Today: Twitter publicly files bare-bones prospectus in terms of share price and valuation, but discloses a raft of important data. Also: Wall Street tumbles as government shutdown drags on.
The Lead: Twitter's revenues and user base are growing, but so are losses
Twitter's initial public filing for its highly anticipated initial public offering disclosed little in terms of the price of the San Francisco company's debut batch of shares or the total valuation. The prospectus does, however, give plenty of data about Twitter's business that has not been made public in the past, information potential investors will begin to pore over as they decide if the social network is a worthy investment.
REVENUES: Twitter has placed a great deal of emphasis on generating revenue since its chief operating officer, Dick Costolo, took over as CEO in 2010. That focus seems to have paid off: Twitter went from total revenues of $28.3 million in 2010 to $106.3 million in 2011 and $316.9 million in 2012.
Revenue growth has continued so far this year: In the first six months of this calendar year, Twitter has generated $253.6 million, double the revenues from the same period in 2012. While on pace for more than $500 million in revenues for this calendar year, that pace could quicken, as Twitter noted that it has seen big seasonal jumps in revenue from the third to fourth quarter in each of the past two years.
"Our advertising revenue increased 63 percent and 45 percent between the third and fourth quarters of 2011 and 2012, respectively," Twitter noted in its filing with the Securities and Exchange Commission, while revenue growth was much slower in the subsequent quarter, including just 1 percent in the first quarter of 2013.
However, Twitter also stated in its filing, "We expect that our revenue growth rate will slow in the future." Investors like to bet on big growth, so Twitter's honesty may hurt it with some, but rational investors understand that annual revenue increases of 300 percent, as Twitter has exhibited each of the past two years, are extremely unlikely to occur long-term.
As Facebook has recently shown, the ability to generate mobile revenues can be more important to Wall Street than overall revenue growth, and Twitter actually has Mark Zuckerberg beat on that front. While Facebook's struggling stock suddenly doubled in the two months since the Menlo Park company announced that 41 percent of its advertising revenues were derived from mobile, Twitter goes to market with more than 65 percent of its advertising revenue generated from mobile.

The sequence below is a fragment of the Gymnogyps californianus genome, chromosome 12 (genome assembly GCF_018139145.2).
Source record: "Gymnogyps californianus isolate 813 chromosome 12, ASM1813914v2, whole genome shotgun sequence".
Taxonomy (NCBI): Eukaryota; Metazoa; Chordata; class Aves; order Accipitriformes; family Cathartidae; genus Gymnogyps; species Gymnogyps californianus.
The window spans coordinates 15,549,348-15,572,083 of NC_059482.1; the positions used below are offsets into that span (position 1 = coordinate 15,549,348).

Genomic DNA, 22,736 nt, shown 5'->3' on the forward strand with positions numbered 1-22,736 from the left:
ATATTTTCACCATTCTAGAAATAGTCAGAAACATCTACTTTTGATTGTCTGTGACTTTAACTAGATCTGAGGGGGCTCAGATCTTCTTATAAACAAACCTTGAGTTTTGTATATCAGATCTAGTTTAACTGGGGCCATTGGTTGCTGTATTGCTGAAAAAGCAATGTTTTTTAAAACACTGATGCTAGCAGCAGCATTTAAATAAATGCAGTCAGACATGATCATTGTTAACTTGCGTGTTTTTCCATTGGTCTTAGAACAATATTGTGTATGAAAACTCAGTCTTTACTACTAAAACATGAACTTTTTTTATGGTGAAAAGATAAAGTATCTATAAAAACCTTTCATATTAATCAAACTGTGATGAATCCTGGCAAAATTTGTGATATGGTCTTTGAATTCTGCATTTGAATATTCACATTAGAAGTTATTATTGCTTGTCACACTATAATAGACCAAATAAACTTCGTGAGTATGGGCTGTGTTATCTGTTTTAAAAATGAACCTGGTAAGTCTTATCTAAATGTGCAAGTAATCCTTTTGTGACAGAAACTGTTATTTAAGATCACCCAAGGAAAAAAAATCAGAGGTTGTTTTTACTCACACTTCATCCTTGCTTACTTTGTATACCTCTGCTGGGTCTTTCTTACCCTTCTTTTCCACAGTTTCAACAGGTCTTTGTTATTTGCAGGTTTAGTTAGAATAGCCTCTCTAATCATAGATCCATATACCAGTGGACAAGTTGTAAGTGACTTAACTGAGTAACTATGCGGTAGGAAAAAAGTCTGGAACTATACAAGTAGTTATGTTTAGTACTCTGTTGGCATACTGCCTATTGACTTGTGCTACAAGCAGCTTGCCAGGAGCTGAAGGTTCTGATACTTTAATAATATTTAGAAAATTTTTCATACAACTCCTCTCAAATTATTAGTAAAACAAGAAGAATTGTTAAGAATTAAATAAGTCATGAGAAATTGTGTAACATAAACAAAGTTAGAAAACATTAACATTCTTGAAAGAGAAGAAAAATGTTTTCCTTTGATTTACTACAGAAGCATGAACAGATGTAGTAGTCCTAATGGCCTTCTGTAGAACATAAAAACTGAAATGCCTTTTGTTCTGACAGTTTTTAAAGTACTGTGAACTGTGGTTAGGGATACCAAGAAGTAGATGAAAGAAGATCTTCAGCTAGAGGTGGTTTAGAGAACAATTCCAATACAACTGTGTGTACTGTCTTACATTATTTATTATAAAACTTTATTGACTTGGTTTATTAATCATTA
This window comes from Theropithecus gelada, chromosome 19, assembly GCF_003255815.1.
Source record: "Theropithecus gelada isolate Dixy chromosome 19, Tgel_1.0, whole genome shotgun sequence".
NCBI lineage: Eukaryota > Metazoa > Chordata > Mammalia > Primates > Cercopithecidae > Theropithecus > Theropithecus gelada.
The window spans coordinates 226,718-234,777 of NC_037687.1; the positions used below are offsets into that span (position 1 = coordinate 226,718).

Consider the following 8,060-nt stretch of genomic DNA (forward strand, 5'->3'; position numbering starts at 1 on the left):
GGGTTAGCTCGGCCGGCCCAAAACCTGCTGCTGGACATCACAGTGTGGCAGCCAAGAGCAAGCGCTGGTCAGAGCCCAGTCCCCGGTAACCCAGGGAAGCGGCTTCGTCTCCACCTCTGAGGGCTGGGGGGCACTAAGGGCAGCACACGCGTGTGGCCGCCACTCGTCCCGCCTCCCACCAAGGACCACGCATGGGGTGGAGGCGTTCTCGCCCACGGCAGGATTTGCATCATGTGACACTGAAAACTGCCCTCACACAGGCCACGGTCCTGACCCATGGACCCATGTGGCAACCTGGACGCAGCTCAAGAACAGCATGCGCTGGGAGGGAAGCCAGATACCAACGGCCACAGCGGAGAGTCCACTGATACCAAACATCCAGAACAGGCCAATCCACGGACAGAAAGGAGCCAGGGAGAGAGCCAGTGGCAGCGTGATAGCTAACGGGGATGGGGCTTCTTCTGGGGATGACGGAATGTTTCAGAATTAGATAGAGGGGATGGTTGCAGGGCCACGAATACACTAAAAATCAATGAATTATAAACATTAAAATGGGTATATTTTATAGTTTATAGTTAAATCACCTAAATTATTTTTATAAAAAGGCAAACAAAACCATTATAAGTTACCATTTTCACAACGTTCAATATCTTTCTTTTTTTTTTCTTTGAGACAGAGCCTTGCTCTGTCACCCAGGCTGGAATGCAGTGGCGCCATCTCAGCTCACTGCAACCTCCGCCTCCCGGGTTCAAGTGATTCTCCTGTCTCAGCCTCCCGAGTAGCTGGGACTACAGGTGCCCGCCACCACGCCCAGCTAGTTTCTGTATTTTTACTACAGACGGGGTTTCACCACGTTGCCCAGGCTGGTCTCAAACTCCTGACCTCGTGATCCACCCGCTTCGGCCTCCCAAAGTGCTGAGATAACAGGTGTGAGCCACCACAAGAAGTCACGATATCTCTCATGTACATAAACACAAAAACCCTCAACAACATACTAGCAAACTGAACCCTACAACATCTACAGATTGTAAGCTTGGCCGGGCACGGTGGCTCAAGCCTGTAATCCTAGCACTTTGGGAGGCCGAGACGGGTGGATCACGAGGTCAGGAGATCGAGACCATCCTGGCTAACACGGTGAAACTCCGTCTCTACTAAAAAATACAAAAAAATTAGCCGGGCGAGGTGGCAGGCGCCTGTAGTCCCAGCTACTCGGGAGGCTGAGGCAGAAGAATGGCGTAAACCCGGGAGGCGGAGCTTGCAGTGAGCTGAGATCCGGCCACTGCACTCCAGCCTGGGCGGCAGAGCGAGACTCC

Twitter derives most of its revenues from advertising, but also typically generates about 10 percent of its total from licensing data, giving marketers better understanding of their targets. The company brought in $18.3 million from data licensing in the second quarter of 2013, the most recent data Twitter provides, while generating $121 million from selling ads.
One target for growth will be international ad sales. The company derived just 25 percent of its profits from outside the United States in 2012, but a large majority of its users were overseas.
USERS: It has long been said that a social network's main "product" is its users, in that the audience for advertisers and the data that can be mined are the revenue generators, so investors want to see strong growth rates that can possibly continue. Twitter claims more than 200 million users interact with the service at least once a month, generating more than 500 million tweets a day.
While the service has managed to grow steadily throughout the years, it has not shown great spurts of growth like Facebook, which has more than a billion users worldwide, and that growth seems to be slowing down.
In the past three years, Twitter has grown from 40 million users to 85 million users to 151 million users to 218 million users in its most recent count, reflecting a decreasing percentage of growth each year. As noted above, international users are the majority for Twitter by a decided margin: The company's most recent data shows that 169.1 million people used the service at least once a month, while in the United States, the average was 49.2 million.
In addition, Twitter said that millions of accounts are fake, part of a problem with the service that it noted in its risk factors by stating, "Spam could diminish the user experience on our platform." Twitter says that fewer than 5 percent of its users are fake, which would still mean more than 10 million fake accounts.
Similar to revenues, though, the users it has are heavily into mobile devices, while advertising on mobile is starting to heat up. Twitter said that a full 75 percent of its users are accessing the service on a mobile device every month, up from 66 percent the year before.